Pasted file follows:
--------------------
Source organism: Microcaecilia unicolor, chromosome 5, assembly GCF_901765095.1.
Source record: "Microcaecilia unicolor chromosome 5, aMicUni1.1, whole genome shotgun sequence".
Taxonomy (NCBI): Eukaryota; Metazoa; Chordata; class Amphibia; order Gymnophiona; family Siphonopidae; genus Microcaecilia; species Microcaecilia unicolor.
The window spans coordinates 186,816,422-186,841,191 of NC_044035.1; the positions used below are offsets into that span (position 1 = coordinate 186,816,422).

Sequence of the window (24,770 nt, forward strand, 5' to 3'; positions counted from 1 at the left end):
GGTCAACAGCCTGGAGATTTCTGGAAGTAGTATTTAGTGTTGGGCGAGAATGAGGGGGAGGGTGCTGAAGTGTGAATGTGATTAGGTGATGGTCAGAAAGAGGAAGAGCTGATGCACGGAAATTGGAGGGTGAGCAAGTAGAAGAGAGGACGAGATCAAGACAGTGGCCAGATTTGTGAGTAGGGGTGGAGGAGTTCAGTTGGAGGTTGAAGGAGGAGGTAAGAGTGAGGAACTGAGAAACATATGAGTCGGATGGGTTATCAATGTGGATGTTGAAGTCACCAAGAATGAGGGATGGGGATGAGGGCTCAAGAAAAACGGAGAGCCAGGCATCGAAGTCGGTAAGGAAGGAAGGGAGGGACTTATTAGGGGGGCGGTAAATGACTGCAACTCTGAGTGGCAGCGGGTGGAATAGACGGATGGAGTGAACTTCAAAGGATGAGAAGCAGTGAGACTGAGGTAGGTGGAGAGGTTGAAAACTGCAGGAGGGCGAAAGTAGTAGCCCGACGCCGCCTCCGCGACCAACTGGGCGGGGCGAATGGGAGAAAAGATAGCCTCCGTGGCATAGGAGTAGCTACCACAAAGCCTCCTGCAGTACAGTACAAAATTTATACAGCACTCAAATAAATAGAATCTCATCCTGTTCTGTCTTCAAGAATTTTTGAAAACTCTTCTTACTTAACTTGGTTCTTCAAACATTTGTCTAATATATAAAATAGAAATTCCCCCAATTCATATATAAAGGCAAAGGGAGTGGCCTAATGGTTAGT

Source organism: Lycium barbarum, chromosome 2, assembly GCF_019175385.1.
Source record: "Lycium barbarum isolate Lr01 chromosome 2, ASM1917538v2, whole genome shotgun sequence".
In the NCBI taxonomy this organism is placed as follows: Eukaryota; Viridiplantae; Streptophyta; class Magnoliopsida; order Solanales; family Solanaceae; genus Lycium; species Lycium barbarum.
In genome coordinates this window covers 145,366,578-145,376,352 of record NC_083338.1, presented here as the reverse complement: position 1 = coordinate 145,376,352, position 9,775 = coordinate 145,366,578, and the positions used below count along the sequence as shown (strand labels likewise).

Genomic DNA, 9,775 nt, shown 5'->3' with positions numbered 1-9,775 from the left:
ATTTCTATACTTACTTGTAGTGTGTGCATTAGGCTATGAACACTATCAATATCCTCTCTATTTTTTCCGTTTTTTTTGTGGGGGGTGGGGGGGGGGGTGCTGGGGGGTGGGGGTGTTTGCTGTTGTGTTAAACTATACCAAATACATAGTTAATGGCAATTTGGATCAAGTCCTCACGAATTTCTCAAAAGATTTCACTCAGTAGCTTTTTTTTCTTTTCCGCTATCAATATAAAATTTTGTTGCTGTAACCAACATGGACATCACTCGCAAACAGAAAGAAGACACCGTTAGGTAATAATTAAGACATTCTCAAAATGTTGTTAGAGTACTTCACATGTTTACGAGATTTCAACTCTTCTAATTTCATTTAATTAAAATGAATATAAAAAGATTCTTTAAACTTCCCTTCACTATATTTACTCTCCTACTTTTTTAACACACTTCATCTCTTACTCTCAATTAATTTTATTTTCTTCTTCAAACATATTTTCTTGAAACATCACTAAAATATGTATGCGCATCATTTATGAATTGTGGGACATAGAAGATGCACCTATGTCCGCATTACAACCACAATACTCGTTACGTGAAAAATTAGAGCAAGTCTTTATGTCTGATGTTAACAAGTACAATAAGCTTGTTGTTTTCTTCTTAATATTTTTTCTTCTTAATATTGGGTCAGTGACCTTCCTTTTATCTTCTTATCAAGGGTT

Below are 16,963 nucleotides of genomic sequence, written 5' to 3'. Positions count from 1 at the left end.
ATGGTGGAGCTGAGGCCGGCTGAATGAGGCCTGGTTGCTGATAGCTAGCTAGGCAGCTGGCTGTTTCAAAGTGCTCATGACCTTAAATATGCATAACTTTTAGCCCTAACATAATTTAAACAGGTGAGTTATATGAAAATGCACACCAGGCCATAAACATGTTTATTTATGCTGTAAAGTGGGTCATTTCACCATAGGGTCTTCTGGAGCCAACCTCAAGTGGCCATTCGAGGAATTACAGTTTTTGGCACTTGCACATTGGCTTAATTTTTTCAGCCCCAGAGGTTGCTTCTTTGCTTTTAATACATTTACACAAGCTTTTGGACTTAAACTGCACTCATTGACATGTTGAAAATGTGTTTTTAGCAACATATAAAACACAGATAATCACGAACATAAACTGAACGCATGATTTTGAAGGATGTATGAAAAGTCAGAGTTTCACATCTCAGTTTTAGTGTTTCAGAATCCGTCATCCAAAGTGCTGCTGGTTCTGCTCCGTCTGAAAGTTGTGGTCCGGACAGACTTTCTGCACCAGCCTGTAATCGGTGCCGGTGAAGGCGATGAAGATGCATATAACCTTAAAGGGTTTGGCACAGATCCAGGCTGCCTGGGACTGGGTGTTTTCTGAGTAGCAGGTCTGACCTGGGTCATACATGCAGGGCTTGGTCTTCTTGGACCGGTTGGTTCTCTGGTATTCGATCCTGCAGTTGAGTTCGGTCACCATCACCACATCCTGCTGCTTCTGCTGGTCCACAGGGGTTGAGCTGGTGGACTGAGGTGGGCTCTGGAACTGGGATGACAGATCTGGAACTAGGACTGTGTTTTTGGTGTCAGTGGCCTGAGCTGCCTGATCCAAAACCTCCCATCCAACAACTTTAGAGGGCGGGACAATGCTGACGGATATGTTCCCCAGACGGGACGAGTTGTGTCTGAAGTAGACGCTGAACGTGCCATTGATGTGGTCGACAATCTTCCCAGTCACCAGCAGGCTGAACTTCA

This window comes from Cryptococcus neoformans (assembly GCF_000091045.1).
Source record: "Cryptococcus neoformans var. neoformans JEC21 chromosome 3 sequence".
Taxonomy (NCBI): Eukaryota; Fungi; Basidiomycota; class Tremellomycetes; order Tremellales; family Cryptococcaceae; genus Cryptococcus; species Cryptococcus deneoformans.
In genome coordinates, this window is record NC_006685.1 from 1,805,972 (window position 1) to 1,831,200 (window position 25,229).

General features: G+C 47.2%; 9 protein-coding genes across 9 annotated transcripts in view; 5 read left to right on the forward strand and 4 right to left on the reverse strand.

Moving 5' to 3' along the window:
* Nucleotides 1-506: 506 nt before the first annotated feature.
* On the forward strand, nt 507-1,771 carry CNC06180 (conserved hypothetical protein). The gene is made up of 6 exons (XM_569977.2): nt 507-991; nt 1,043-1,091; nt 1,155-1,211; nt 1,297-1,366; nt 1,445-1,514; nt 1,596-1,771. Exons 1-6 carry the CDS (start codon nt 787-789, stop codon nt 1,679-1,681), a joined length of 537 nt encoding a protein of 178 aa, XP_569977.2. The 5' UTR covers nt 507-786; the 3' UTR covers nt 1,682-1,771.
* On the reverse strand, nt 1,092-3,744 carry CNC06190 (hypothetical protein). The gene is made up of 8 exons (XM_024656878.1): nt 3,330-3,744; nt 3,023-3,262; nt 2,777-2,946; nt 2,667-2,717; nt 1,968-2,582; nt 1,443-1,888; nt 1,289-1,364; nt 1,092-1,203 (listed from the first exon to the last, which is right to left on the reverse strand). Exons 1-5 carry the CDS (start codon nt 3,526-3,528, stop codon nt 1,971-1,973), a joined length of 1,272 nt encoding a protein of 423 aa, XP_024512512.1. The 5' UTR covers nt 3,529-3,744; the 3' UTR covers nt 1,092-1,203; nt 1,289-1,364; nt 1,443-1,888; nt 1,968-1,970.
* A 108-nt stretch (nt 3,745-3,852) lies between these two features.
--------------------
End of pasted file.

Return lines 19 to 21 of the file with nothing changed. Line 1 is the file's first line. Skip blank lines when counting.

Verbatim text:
General features: G+C 47.2%; 9 protein-coding genes across 9 annotated transcripts in view; 5 read left to right on the forward strand and 4 right to left on the reverse strand.

Moving 5' to 3' along the window:
* Nucleotides 1-506: 506 nt before the first annotated feature.